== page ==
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1 JOHN ii. ver. 17. latter part.
He that doeth the will of God, abideth for ever.
EW and evil have the days of the years of my life been," was the language of good old Jacob to Pharaoh, in ancient times. And little, I fear, is the state of man altered for the better since his days. We enter the stage of life in tears, we tread it, for a few short moments, amidst pain and anguish, and then descend with sorrow to the grave of our fathers.
And must we, then, end here? Are all our hopes and desires to be buried with us in the grave of mortality? When yon blue regions of heaven darken upon us, must the black mantle of eternal night overspread us? Must we bid an everlasting adieu to all our friends, wishes, and enjoyments? Is there no other world? Is there
no compensation for what we leave behind us? for the evils we have suffered, the fortitude with which we have resisted, or the patience with which we have endured them? Having been made in the image of God himself, and raised so high above the rest of the created world, must we lie down in silence with the beast that perisheth? Melancholy indeed would our lot be, were this the case; dark and gloomy the prospect of life, were it thus to be terminated by mute oblivion and torpid insensibility! But, blessed be God! the religion we profess affords us nobler expectations than these; it points out to us a better state hereafter, and comforts us under the fleeting fashion of all things here below, by assuring us, that "he that doeth the will of God abideth for ever. "He that doeth the will “of God:" this is a just and lively description, it is the only true and sure criterion of religion. The Apostle does not say, He that knows the will of God; for we must know it in order to do it. But to know it is not enough: too many have knowledge without practice, faith without works, light without heat, and eyes without hands; who fancy that religion consists in mere speculation, and place all virtue in the understanding, rather than in the heart. But these are not the Christians that will abide for ever: the kingdom of heaven is not promised to those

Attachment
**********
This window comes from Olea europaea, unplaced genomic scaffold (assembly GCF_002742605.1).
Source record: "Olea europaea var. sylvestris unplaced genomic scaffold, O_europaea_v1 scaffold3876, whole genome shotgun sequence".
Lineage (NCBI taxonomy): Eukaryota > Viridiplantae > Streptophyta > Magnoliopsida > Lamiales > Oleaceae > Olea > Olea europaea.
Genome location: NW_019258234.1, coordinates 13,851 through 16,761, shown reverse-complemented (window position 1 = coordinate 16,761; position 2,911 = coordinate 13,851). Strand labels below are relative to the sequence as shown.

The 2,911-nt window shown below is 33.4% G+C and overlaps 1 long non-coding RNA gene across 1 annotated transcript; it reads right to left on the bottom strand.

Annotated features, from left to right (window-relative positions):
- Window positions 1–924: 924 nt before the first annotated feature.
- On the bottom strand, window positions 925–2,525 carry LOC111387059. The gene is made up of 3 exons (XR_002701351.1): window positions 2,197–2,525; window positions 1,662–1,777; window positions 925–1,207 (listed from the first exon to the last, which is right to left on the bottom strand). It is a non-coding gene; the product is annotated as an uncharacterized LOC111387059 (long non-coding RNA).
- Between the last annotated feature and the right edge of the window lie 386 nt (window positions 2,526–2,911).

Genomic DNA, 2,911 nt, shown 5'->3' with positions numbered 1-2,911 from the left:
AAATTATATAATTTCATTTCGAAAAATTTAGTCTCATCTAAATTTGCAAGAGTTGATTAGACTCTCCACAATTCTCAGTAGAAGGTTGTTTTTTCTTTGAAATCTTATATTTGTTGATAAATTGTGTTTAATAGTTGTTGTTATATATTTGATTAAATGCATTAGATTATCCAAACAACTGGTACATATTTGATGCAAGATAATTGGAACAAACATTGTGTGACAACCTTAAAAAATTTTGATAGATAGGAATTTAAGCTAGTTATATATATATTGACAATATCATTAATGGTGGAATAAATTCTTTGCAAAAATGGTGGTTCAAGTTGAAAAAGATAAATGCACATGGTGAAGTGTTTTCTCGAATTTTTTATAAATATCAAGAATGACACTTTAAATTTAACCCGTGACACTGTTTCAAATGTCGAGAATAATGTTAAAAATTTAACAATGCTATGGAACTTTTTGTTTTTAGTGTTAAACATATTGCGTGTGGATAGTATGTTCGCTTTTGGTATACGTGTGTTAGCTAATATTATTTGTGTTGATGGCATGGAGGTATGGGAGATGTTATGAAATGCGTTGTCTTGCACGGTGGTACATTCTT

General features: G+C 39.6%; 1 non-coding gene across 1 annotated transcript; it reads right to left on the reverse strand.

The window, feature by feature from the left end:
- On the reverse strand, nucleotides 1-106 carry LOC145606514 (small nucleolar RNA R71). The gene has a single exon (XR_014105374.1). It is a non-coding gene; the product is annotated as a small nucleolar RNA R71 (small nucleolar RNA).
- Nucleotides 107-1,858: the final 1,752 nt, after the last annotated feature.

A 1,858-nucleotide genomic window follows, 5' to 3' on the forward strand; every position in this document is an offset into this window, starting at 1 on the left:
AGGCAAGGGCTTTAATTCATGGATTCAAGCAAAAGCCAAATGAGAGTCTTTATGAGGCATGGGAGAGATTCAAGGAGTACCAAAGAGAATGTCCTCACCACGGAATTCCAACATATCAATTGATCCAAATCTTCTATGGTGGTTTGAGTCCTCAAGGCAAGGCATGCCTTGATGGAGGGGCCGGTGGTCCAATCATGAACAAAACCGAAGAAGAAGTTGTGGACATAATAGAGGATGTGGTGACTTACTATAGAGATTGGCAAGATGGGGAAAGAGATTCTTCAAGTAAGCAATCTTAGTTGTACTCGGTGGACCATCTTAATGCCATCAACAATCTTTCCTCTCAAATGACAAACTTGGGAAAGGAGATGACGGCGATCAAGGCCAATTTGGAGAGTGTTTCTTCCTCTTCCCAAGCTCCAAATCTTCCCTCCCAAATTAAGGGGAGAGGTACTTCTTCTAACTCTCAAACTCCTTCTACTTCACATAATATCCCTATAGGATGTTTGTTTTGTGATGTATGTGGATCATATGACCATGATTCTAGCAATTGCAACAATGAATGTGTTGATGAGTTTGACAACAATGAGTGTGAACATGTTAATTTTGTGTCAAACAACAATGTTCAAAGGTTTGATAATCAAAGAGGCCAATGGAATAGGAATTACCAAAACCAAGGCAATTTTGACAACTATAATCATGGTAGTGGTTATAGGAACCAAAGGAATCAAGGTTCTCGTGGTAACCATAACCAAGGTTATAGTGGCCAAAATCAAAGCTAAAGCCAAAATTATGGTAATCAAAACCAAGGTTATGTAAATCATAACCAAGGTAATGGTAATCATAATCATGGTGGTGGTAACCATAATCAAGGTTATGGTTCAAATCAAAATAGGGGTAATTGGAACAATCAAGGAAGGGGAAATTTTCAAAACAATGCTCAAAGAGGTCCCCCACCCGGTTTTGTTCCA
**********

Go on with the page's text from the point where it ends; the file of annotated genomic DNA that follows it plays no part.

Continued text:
who cry, Lord, Lord; but to those who add to their knowledge, virtue; who do the will of their Father in heaven.
Secondly, We may observe here, that he that doeth the will of God, is opposed to him that loveth the world, and is led away by the lusts thereof. And so we find it in other places of scripture. "For the grace of God," says the Apostle, "that bringeth salvation, hath ap ❝peared to all men, teaching us, that denying "ungodliness and worldly lusts, we should live righteously, soberly, and godly in this present "world." He, therefore, that will do the will of God aright, must be crucified to the world: he must put off the old man, and be renewed in the spirit of his mind.
Thirdly, He that would do the will of God aright, must do it, not reluctantly, not by force and compulsion, but freely, willingly, and cheerfully; not by an external, pharisaic obedience only, but by the better and inward obedience of the heart, by which the whole man, and all his faculties, are led to bow to the divine instructions and precepts of his Maker; and that not by sudden fits and transient starts, as passion or humour prompts him, but regularly, constantly, and uniformly. This, and this only, is the obe
dience of a Christian, to which is annexed the glorious promise of abiding for ever.
But how can we say, that he that doeth the will of God abideth for ever, when we see him subject to the same vicissitudes, to time and chance, to pain and death, in common with the rest of the creation? He passes through the various states of existence like other natural beings, and undergoes the successive changes of increase and decay: he feels the follies of youth, the cares of manhood, and the infirmities of age; and after a few short turns upon the stage of the world, he passes away like other men: for "wise .. men die as well as the foolish and ignorant." How then can we say, that the righteous man abideth for ever?
In answer to this, we are to consider, that it is not the corporeal or animal life of the religious man; not his outward condition, nor his worldly ties and relations, to which this eternal permanency is promised; for these are subject to the same changes and alterations with the rest of the perishable things of this world; but it is the inward and spiritual life of the Christian, his relations to God, that abide for ever. It is not this poor, frail, fleshly tabernacle, this mass of disease and corruption, which we drag about for a few years,
years, but it is the sublimer part of our composition; in one word, it is not the man, but the Christian, that abideth for ever.
And well may the righteous man be said to abide. If we view him in the present life, he is firm and steady amidst all its changes and chances. If he meets with disappointments, he is not dejected if he is afflicted, he does not despair if he falls, through inadvertency or surprize, (and what man is there who does not sometimes fall?) he rises again by repentance, and supports himself by trusting in God. Inspired by this, amidst trials and temptations, he is enabled to fight the good fight of faith, and to come off victorious, though men and devils oppose his progress with united powers. For, as the Psalmist long ago observed, “ They that put "their trust in the Lord shall be even as mount
Sion, which may not be removed, but standeth "fast for ever." Relying therefore on Him, who is the Rock of Ages, he looks down on the storms and tempests of the world with tranquility he despises its vanities, and he fears not its frowns; being assured, that "neither death, "nor life, nor angels, nor principalities, nor " powers, nor heighth, nor depth, nor any "other creature, shall be able to separate him from the love of God in Christ Jesus." In